Sometime in the sixteenth year of Xerxes great king (circa 468/7 BCE in our calendar), someone at Persepolis turned a tablet with Elamite writing on end and rolled his seal along it. A conversation with Josho Brouwers of Karwansaray BV recalled it to memory. Because this seems to show the style of body armour with a tall neck-guard and flaps over the shoulders which is often understood as distinctively Greek and said to have been invented about a hundred years before Xerxes based on its appearance in Greek vase paintings. But there is no hint of the Aegean in this scene, and this armour is missing the skirt of pteryges around the waist which usually appear in depictions of armour with this cut from the Aegean.
Showing where this style of armour was invented and how it spread and changed is more difficult than it sounds. It is true that the earliest evidence is painted pottery from mainland Greece in the early sixth or perhaps the late seventh century BCE. But in the sixth century BCE, it happens that we have much more evidence for arms and armour from the Aegean than from anywhere in the neighbourhood. The people there painted armoured men on their pots with durable glazes and carved them on stone, and they deposited large amounts of armour and weapons in graves and especially temples. So it is very dangerous to say that the Greeks invented an object just because it is first depicted in the Aegean, especially if that object is one which does not survive well in the ground. It is usually thought that the first armours with this cut were of cloth or felt or hide, and none of those materials survives 2500 years in the ground unless the conditions are just right. Although by the second century BCE armour with this cut was being worn all around the Mediterranean and made in every possible material, not a single fragment made from cloth or hide has been identified. So while this style of armour was probably invented somewhere in or near to the Aegean around the sixth century BCE, its hard to say for sure that it was invented by Greeks.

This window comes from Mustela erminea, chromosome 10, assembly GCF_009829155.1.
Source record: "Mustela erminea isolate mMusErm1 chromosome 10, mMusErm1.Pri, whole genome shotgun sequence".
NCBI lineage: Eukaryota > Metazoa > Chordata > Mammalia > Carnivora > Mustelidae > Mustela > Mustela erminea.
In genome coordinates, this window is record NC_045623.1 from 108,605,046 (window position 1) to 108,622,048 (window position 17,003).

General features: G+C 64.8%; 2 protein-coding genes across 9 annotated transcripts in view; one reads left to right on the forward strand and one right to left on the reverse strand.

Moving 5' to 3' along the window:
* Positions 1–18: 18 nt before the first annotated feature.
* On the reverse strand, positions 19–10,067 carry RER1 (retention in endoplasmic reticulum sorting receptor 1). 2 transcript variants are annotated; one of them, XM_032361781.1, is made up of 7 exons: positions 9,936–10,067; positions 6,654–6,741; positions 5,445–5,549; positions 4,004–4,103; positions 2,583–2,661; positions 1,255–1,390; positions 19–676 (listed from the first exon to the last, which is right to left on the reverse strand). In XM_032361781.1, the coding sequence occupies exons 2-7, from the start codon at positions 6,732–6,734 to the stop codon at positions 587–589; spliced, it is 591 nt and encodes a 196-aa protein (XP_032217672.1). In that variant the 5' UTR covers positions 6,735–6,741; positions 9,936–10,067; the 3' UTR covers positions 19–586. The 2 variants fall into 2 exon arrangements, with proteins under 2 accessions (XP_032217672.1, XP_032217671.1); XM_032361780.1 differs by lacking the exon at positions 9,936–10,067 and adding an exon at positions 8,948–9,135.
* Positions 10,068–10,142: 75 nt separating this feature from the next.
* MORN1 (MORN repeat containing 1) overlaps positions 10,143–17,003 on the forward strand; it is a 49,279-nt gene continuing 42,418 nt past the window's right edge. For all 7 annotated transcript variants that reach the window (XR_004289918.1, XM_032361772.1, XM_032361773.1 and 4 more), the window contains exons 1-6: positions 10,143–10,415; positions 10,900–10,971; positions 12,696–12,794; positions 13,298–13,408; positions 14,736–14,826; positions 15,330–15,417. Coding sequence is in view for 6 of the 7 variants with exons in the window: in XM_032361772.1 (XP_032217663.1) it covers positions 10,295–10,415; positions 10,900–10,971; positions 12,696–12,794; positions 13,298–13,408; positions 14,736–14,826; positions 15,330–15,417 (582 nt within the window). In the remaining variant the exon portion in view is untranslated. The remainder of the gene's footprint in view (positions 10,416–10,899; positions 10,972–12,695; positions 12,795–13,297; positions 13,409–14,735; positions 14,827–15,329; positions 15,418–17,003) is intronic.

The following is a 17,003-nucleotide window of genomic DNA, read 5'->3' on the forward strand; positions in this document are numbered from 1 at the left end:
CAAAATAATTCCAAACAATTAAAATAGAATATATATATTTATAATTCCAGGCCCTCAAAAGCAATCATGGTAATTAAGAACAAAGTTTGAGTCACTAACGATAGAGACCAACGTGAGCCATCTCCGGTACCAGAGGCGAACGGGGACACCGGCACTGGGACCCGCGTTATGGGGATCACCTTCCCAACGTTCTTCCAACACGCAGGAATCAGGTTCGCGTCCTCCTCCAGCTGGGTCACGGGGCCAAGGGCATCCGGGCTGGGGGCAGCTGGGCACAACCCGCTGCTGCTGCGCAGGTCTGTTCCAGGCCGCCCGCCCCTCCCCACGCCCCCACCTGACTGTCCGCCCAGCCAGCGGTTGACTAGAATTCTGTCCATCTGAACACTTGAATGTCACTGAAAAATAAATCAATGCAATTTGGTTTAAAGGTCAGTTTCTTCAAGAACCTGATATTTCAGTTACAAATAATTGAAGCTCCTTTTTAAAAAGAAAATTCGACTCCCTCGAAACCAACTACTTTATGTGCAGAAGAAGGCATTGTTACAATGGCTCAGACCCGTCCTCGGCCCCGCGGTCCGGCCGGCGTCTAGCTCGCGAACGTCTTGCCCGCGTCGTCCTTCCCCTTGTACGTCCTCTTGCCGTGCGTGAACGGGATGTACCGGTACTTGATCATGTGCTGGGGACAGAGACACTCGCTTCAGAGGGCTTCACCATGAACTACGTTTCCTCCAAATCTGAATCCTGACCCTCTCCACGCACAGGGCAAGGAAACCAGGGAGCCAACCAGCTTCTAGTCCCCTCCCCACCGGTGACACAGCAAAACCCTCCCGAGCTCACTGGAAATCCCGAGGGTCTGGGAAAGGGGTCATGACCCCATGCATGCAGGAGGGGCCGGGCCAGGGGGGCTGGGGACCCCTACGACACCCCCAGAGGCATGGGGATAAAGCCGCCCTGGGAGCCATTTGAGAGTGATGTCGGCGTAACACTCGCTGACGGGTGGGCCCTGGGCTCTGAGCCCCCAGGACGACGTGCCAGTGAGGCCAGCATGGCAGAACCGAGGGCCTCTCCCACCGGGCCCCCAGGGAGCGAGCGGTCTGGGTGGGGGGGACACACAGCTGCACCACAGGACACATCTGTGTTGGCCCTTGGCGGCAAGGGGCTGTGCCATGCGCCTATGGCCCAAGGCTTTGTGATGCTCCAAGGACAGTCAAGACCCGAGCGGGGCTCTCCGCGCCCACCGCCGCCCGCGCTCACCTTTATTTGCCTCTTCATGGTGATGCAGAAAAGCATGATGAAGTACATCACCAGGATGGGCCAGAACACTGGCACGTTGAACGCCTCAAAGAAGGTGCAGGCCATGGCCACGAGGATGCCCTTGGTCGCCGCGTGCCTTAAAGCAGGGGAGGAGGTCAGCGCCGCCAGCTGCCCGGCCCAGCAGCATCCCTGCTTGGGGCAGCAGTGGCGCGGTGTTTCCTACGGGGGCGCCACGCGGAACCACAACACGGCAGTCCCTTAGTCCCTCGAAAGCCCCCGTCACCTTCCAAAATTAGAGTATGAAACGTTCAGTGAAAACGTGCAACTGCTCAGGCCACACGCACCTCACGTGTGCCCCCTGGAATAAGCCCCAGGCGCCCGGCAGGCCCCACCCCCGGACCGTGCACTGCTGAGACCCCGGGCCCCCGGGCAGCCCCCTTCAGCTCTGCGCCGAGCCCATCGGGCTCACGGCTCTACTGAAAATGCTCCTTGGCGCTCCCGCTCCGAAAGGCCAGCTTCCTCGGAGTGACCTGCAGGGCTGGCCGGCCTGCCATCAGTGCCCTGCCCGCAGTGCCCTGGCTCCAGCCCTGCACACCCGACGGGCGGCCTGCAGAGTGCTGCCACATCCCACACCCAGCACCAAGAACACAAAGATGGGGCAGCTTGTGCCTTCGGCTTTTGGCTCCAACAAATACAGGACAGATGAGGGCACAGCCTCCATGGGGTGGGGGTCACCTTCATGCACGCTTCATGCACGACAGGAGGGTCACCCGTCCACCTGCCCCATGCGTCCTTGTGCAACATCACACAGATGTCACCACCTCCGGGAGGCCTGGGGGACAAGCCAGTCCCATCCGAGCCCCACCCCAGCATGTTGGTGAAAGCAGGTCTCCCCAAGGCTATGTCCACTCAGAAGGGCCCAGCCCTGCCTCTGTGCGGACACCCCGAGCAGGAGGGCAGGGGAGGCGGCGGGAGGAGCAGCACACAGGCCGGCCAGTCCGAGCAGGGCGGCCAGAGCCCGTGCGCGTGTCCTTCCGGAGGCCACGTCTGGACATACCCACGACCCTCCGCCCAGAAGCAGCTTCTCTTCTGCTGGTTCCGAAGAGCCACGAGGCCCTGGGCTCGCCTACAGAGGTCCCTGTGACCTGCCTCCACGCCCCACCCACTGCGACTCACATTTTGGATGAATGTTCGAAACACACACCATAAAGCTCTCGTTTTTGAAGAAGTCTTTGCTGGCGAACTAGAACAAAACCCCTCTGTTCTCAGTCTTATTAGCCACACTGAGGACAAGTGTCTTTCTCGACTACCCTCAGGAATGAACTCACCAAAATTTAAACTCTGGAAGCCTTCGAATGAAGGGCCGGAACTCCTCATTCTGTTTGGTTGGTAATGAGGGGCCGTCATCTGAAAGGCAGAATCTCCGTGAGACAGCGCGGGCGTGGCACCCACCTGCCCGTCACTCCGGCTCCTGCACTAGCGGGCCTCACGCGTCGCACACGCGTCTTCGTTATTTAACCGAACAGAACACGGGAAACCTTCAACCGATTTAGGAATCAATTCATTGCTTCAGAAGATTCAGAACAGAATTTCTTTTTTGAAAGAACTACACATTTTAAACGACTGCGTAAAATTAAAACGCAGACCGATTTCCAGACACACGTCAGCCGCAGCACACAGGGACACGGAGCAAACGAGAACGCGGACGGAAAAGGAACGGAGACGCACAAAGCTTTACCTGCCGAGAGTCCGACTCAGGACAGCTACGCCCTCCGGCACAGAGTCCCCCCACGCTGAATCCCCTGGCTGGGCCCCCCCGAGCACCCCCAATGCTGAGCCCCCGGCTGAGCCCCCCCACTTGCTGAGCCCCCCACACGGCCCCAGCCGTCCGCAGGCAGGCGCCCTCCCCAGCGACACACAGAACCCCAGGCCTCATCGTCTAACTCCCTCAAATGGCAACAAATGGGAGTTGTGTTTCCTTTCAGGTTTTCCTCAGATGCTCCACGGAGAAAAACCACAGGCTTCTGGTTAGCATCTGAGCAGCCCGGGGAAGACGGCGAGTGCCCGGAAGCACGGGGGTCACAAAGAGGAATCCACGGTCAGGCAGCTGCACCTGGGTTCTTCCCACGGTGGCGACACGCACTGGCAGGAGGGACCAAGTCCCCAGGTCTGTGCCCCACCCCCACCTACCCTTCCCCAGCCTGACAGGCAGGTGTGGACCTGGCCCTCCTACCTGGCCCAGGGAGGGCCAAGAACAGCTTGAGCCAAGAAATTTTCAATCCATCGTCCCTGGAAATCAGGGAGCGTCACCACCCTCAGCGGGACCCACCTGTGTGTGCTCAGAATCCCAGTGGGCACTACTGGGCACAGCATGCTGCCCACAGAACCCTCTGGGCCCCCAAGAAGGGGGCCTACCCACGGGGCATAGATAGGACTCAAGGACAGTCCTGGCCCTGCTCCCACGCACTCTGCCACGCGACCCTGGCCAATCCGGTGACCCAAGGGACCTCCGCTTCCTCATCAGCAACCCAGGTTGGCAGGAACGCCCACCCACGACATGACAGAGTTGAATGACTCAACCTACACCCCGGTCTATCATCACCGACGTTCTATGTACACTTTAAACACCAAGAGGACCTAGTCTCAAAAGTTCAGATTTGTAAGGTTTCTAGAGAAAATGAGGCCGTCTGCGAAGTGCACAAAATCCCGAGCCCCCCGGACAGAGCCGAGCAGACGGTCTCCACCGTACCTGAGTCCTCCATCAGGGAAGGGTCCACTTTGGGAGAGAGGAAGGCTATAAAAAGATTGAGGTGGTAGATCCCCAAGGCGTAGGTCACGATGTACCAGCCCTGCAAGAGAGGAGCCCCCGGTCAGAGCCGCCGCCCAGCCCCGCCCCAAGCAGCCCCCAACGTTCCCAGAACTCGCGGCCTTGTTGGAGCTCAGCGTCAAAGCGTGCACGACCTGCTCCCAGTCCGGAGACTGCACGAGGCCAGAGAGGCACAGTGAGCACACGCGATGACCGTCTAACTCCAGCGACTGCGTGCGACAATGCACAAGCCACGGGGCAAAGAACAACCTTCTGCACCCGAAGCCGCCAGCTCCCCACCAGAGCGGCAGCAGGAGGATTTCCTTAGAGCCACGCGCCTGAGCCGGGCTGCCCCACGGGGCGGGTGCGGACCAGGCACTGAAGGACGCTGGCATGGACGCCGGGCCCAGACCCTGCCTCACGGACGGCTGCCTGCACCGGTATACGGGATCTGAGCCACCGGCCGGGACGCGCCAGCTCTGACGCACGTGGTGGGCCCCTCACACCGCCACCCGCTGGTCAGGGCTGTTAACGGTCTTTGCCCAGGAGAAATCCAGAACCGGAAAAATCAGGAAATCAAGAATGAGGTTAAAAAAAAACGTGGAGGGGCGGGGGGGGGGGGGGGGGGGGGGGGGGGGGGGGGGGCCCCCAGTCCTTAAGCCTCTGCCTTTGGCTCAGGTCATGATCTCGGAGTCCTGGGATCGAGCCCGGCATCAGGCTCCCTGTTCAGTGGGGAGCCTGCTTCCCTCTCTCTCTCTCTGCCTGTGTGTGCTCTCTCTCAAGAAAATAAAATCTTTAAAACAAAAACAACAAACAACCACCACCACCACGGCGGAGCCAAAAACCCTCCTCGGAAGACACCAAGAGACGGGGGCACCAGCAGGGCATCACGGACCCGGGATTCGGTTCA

A tomb relief depicting a man in a toga with six writing boards, Archaeologisches Museum, Schloss Eggenburg, Graz. Photo by Sean Manning, September 2015. A good long time ago, Julius Caesar faced the problem of how to boast about military achievements so great and so numerous that one war threatened to... Continue reading: VENI VIDI VICI
In 1837, the remaining Protestants living in the Zillerthal in eastern Tyrol were ordered to convert to Catholicism or leave. Mathias Schmid (d. 1923), “Vertreibung der Zillerthaler Protestanten im Jahr 1837/Letzer Blick in die Heimat,” 1877. In Tiroler Landesmuseum Ferdinandeum, Innsbruck; catalogue number Gem 3718. Photo by author, October 2015. Xenophon,... Continue reading: Keeping Just One Cloak
Entrance to the Fachbibliothek Atrium, North Wing, Universität Innsbruck. Photo by Sean Manning, February 2015. Despite some health difficulties, I have been slowly making sense of the Gadal-iama contract and updating my transcription and further reading in an earlier post. Perhaps “making sense” is not the right expression. Because while historians... Continue reading: Gadal-iama, Part 3: Grammars Pile High, Head Bows Low